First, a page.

Basic Information

Mass Location: St. Mary Magdalen Chapel, 2532 Ventura Blvd., Camarillo, CA 93010
Mass Time: Sunday 10 a.m. (check parish website bulletin for special feastdays which may be different)
Confessions: 9:00-9:45 a.m. - see schedule below

Friday, August 21, 2015

Homily - Assumption of the Blessed Virgin Mary - August 15, 2015

Jdt. 13:22-25; 15:10; Lk. 1:41-50

Today’s feast expresses the ancient faith that the Blessed Virgin Mary, having come to the end of her earthly life, was assumed body and soul into heaven, defined in the lifetime of many of us here, in 1950.

In the first pages of the Scripture, in the Book of Genesis, after the fall of the first man and woman, there is a haunting verse:  Eve became the mother of all the living.  What transpired in the garden resulted in their fallen human nature.  We receive the nature of our fathers.  And so all who come after them are afflicted with original sin, save the Blessed Virgin Mary, preserved by a singular privilege of God by virtue of the merits of Christ.  At the other end, in the final pages of the Book of Revelation, the inspired author says that death will be no more.  And there is this woman, the Blessed Virgin Mary, Our Lady of the Assumption:  a woman clothed with the sun, wearing a crown of twelve stars.

With sin came death.  There was no death in the garden before original sin.  And even when death entered in, God placed the foot of the woman on the serpent’s head as a pledge that death would be overcome.  And so Mary, freed from sin in the Immaculate Conception, was spared the effects of death, and was assumed into heaven.  And as the Mother of the Savior, she became the mother, in the order of grace, of all who believe in her divine Son.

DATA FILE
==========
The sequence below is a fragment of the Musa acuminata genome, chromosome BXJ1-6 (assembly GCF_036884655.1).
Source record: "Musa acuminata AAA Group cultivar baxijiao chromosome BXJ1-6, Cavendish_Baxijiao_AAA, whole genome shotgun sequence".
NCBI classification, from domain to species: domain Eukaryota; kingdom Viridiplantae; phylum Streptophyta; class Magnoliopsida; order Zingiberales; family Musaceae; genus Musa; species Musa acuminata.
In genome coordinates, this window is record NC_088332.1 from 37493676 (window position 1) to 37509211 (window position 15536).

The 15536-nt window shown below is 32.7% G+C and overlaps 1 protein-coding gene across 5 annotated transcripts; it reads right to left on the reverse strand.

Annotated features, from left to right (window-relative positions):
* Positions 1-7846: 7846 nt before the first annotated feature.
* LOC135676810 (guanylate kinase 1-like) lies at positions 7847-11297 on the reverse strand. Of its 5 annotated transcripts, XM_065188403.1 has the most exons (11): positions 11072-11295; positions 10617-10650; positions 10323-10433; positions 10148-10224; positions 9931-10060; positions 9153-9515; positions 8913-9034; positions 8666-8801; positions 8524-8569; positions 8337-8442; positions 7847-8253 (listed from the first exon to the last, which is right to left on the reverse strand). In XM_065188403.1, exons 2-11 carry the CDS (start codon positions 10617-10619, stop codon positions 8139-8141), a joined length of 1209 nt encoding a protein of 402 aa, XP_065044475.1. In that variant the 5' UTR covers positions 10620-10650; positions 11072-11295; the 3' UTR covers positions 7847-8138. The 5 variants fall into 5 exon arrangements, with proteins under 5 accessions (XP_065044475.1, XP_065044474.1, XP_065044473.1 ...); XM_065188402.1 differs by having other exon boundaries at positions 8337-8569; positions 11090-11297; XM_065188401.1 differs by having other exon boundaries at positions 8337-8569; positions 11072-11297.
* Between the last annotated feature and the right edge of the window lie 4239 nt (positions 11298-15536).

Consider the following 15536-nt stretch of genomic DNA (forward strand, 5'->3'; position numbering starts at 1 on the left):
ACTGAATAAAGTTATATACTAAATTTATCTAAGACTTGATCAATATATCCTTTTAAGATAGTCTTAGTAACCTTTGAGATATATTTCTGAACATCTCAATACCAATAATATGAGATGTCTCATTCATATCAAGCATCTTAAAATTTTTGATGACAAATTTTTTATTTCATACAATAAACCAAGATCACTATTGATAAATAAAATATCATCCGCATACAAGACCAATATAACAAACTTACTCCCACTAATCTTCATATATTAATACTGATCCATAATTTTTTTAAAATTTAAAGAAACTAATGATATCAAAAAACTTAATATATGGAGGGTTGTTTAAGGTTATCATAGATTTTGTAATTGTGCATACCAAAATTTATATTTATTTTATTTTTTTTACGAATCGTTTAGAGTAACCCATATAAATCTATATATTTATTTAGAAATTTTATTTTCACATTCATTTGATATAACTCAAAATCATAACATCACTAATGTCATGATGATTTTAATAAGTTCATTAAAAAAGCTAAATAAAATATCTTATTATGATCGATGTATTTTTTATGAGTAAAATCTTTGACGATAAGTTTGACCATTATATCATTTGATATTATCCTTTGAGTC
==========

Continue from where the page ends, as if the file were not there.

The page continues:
If she is our mother, whom she certainly is, then her song is also our song.  She proclaims, my soul magnifies the Lord.  What does this mean?  Johann Sebastian Bach is, arguably, one of the greatest composers of all time.  He was eventually commissioned to Leipzig, where he had a fine orchestra, and he was able to write his best music.  The orchestra, in its excellence, magnified the abilities of a great composer.  He always had the ability, but now he had the instrumentality available to him to express it.

So it is with Mary.  The pride of Eve blocked out God, but the humility of Mary gave Him room to size in and through her, and do His greatest work, that of the birth and incarnation of His Son.

This is how we want to be, instruments of our great God, who continues to work His wonders in and through us in the mission of His Son, so that the final words of Mary’s great song are also ours:  His mercy is from generation to generation, to them that fear Him.